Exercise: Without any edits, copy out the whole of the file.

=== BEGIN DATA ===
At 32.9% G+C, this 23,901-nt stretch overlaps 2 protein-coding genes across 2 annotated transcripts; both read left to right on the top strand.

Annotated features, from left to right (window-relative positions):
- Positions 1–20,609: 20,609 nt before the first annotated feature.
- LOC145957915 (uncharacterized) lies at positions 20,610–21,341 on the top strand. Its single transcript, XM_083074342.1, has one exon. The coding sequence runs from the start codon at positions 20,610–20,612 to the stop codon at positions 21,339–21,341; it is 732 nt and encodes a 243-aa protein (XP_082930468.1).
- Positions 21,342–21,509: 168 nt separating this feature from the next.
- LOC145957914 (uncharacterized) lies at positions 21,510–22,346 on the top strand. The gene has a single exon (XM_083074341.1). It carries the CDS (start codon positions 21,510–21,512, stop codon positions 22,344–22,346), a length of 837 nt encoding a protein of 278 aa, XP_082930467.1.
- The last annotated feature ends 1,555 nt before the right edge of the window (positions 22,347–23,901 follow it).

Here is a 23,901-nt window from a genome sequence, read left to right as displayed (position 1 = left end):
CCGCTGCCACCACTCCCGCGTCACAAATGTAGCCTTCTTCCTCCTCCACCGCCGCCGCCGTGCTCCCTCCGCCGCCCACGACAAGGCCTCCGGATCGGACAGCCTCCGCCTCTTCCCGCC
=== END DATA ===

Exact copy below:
At 32.9% G+C, this 23,901-nt stretch overlaps 2 protein-coding genes across 2 annotated transcripts; both read left to right on the top strand.

Annotated features, from left to right (window-relative positions):
- Positions 1–20,609: 20,609 nt before the first annotated feature.
- LOC145957915 (uncharacterized) lies at positions 20,610–21,341 on the top strand. Its single transcript, XM_083074342.1, has one exon. The coding sequence runs from the start codon at positions 20,610–20,612 to the stop codon at positions 21,339–21,341; it is 732 nt and encodes a 243-aa protein (XP_082930468.1).
- Positions 21,342–21,509: 168 nt separating this feature from the next.
- LOC145957914 (uncharacterized) lies at positions 21,510–22,346 on the top strand. The gene has a single exon (XM_083074341.1). It carries the CDS (start codon positions 21,510–21,512, stop codon positions 22,344–22,346), a length of 837 nt encoding a protein of 278 aa, XP_082930467.1.
- The last annotated feature ends 1,555 nt before the right edge of the window (positions 22,347–23,901 follow it).

Here is a 23,901-nt window from a genome sequence, read left to right as displayed (position 1 = left end):
CCGCTGCCACCACTCCCGCGTCACAAATGTAGCCTTCTTCCTCCTCCACCGCCGCCGCCGTGCTCCCTCCGCCGCCCACGACAAGGCCTCCGGATCGGACAGCCTCCGCCTCTTCCCGCC